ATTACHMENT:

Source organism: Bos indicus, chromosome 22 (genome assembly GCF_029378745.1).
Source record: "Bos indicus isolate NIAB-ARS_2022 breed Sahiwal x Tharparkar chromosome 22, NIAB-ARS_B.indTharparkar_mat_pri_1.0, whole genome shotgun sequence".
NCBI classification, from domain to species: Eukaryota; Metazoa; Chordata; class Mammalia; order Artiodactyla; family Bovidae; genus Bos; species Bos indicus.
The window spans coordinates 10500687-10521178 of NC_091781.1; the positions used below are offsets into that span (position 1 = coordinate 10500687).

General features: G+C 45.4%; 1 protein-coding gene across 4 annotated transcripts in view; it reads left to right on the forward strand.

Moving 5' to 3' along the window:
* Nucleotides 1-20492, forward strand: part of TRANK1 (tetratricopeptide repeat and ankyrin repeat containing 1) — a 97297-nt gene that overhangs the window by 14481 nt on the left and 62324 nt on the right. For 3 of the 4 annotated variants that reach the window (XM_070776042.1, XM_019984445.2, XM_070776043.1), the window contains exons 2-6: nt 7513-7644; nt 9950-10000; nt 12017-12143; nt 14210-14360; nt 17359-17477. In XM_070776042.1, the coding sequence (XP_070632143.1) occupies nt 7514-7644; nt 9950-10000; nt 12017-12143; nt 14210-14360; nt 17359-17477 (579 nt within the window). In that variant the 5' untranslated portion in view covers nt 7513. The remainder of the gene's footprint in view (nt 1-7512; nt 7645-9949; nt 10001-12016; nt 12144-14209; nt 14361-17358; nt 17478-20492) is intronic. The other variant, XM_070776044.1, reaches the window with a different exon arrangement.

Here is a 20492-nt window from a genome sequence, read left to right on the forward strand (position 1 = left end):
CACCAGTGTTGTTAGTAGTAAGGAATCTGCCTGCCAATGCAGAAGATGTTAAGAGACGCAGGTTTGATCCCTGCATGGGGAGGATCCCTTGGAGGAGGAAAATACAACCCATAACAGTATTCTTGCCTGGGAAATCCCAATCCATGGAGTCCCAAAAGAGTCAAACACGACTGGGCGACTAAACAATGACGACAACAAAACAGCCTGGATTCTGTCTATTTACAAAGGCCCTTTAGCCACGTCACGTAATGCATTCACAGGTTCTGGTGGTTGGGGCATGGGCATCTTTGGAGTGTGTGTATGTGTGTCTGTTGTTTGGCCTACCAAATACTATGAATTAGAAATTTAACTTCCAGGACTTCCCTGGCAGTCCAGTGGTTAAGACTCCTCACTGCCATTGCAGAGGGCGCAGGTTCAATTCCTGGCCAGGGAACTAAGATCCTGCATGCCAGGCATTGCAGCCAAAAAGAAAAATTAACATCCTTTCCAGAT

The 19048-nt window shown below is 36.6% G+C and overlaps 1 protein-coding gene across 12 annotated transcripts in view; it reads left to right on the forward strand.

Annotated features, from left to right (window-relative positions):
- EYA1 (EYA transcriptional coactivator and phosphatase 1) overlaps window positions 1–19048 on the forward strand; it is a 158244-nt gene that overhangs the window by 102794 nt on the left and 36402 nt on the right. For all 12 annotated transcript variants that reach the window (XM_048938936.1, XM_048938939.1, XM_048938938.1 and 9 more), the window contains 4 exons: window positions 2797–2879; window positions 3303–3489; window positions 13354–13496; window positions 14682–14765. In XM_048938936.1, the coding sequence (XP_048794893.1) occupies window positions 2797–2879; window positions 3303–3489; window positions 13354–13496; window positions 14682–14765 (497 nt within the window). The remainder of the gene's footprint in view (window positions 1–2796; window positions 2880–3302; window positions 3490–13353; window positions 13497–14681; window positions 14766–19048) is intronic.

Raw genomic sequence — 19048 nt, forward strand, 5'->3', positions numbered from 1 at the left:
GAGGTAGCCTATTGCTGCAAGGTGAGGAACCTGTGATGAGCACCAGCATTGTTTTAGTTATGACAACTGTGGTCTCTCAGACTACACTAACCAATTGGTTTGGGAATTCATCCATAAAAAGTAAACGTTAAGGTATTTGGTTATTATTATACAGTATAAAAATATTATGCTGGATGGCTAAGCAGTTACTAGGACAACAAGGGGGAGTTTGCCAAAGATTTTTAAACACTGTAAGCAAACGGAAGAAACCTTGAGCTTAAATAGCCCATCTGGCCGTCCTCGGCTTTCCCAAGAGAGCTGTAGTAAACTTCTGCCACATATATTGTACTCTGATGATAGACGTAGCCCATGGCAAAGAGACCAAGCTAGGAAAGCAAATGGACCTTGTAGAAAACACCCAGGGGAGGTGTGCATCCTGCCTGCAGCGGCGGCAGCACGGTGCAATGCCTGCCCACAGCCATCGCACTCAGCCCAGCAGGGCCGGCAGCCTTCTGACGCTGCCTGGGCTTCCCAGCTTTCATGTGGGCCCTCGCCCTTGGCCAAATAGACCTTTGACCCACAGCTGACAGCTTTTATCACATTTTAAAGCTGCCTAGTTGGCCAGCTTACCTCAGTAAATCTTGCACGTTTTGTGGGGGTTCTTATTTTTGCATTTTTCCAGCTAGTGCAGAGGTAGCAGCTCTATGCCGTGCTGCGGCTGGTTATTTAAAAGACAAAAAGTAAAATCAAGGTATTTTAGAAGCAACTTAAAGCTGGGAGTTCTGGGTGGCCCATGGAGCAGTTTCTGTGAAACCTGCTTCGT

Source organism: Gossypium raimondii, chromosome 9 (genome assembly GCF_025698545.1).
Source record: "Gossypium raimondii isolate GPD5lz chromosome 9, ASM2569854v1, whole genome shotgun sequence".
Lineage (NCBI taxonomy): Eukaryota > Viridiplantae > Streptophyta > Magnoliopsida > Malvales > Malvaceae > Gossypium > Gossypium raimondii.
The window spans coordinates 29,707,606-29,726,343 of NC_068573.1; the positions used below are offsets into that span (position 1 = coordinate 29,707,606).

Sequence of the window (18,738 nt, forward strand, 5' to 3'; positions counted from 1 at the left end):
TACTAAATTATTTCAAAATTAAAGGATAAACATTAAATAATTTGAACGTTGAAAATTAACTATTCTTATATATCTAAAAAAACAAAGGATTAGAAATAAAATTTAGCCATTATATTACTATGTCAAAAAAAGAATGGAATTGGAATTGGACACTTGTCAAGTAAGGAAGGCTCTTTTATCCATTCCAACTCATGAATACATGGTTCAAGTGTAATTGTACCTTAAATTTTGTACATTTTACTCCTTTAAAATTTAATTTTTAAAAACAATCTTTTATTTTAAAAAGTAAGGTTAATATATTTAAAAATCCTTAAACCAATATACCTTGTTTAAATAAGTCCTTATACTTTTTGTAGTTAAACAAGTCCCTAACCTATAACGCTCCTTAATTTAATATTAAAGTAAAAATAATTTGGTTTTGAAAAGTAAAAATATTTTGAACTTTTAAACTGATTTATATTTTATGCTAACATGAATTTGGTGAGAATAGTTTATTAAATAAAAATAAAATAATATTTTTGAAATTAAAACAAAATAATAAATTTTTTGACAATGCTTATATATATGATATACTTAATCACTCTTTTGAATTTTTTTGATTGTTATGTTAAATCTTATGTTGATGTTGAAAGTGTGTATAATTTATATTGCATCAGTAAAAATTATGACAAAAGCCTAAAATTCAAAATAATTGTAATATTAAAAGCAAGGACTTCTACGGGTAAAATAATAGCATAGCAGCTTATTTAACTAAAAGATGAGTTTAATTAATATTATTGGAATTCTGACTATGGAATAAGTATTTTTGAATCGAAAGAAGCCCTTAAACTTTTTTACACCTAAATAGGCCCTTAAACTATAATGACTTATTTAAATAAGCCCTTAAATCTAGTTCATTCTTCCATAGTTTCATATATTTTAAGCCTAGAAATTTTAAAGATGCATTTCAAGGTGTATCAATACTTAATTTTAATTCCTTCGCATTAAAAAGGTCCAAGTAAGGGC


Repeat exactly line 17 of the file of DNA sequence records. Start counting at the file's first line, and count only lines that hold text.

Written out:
Lineage (NCBI taxonomy): Eukaryota > Viridiplantae > Streptophyta > Magnoliopsida > Malvales > Malvaceae > Gossypium > Gossypium raimondii.